Here’s a bit of trivia to brighten your day: Between 2000 and 2007, Chinese scientists published roughly one nanotoxicology paper for every ten million people in the country. In contrast, US scientists published twenty-five nanotoxicology papers for every ten million citizens.
I know this because I have just read a fascinating assessment of nanotoxicology publications by Barbara Harthorn and colleagues at the University of California, Santa Barbara.
You should read it.
Except that you can’t—unless you subscribe to the Journal of Nanoparticle Research, or work somewhere that does. Or you are willing to fork out $34.00 for the paper.
Since leaving the lab nearly four years ago, my empathy with those without ready access to the scientific literature has grown. With the exception of a pitifully small handful of publications I subscribe to, I now have to beg copies of interesting-looking papers from better-connected colleagues. And I’m not alone in this… A couple of years back, science writer and MD Ben Goldacre wrote
“Between medical jobs with academic affiliations I’ve had to hustle logins from friends. There are times when I’ve had to use the London Underground as a way of transporting information into my brain instead of the internet. Even in the 20th century this would have been ridiculous.”
I manage—I have enough friends who can get hold of relevant papers. And could always work something out with a willing research institution if the going got really tough. But what about others who want a first-hand account of what is going on in science and technology—from the curious citizen to the budding scientist? There’s this ideal that scientific knowledge should be available to everyone—a “Scientific Commons.” Yet most people are forced to rely on second hand accounts of breakthroughs, filtered through institutional press offices and journalists.
This is fine for those without the time or interest to check the facts for themselves. But there are plenty of people who would benefit tremendously from access to the original publications.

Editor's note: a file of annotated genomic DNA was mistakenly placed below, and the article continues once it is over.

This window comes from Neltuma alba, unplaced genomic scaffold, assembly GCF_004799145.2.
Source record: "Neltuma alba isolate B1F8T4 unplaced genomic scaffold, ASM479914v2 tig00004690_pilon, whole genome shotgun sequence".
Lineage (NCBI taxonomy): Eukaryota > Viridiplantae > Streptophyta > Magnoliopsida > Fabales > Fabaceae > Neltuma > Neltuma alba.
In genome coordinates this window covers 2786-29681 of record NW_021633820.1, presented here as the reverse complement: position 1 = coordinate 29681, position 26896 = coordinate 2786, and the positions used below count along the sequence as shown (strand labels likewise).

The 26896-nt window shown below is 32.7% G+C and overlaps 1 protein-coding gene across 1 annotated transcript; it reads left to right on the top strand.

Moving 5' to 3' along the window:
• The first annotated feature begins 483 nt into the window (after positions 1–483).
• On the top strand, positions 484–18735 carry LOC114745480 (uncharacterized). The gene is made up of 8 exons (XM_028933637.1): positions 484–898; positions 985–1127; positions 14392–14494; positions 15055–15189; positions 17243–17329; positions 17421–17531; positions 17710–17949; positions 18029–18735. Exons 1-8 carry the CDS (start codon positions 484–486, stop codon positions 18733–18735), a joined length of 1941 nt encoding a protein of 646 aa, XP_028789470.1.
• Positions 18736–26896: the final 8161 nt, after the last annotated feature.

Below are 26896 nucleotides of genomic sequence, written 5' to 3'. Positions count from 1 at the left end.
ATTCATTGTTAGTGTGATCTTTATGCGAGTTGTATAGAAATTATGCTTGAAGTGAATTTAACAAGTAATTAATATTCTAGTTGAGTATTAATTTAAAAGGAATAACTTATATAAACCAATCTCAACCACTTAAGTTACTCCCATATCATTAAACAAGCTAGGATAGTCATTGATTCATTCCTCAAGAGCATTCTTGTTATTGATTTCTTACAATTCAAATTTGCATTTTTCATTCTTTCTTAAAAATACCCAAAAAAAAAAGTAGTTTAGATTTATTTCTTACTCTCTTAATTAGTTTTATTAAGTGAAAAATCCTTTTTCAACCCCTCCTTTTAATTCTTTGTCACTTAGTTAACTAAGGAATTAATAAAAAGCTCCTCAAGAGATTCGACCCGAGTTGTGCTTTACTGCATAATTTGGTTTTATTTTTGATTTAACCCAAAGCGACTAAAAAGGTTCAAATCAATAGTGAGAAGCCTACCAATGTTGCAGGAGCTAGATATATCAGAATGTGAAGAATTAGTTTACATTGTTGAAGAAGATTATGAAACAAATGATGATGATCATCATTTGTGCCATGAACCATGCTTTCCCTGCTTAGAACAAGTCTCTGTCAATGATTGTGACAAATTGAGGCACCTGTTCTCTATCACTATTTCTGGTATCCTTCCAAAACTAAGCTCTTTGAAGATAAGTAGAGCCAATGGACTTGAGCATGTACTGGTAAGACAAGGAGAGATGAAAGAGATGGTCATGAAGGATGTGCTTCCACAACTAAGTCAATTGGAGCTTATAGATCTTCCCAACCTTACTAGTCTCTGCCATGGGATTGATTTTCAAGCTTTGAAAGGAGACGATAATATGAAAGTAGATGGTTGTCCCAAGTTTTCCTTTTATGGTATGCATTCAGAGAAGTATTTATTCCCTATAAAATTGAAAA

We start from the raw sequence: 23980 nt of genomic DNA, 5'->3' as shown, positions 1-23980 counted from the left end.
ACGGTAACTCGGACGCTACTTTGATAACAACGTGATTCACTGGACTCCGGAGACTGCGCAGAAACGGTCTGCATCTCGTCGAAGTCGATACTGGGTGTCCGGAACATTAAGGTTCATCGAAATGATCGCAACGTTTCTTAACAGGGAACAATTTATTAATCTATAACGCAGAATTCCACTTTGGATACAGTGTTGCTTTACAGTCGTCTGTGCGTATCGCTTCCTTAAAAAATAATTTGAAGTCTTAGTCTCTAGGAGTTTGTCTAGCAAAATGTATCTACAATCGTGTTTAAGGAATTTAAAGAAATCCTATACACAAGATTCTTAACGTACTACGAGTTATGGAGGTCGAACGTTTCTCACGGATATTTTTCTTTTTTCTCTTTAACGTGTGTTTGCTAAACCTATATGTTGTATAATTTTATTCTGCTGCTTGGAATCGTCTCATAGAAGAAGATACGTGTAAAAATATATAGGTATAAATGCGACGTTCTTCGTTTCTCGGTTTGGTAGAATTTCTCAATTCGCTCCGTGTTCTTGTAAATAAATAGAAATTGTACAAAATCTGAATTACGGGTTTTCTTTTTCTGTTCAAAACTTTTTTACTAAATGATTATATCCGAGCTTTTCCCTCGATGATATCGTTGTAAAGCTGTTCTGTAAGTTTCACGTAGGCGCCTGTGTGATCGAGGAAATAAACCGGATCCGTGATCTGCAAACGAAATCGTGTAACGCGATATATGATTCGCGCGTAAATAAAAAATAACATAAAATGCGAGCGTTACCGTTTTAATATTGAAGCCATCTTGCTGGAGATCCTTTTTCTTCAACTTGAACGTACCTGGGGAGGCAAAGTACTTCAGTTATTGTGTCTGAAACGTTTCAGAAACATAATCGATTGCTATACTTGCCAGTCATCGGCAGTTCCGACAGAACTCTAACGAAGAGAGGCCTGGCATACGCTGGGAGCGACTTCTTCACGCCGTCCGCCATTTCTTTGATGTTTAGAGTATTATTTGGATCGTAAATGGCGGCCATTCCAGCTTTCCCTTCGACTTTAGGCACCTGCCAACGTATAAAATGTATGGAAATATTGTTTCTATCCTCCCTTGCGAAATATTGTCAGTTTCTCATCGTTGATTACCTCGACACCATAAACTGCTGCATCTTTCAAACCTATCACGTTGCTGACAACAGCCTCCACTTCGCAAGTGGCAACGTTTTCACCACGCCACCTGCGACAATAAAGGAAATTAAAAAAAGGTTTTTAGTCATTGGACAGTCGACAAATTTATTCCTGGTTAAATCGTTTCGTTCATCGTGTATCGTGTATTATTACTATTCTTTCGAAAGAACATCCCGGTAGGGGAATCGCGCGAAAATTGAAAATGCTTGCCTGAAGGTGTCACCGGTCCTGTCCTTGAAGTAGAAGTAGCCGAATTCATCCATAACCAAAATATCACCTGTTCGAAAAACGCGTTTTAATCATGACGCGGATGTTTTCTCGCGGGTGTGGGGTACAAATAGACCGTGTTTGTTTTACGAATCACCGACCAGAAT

In fact, I’m not sure that true integration of science within society can ever happen while access to information is restricted to an elite few. And while much published research will be beyond the ken of many, this should never be an excuse to deny access.
At this point you may be wondering what lit my fuse and led to this tirade. Being completely honest here, I was a little tetchy at having to request a copy of the Journal of Nanoparticle Research paper from co-author Barbara Harthorn, rather than enjoy the instant gratification of direct internet access (and I must confess here: I think I have electronic access to this journal, although if I have, the subscription details are buried amongst a billion other on-line usernames and passwords—but, that’s another issue for another day).
What really set me off though was this passage in the paper:
‘These initial results [of the nanotoxicology literature survey] have significant implications for toxicologists, regulators and social scientists studying nanotechnology and society. The diffuseness of the scholarly literature may challenge the abilities of the public and civil society to stay informed about the toxicological implications of nanomaterials, as keeping up to date with the literature requires subscriptions to a proprietary database, and not just access to a single or a few journals.” (Emphasis added)
How ironic that most people will not have direct access to a paper that flags this as a problem!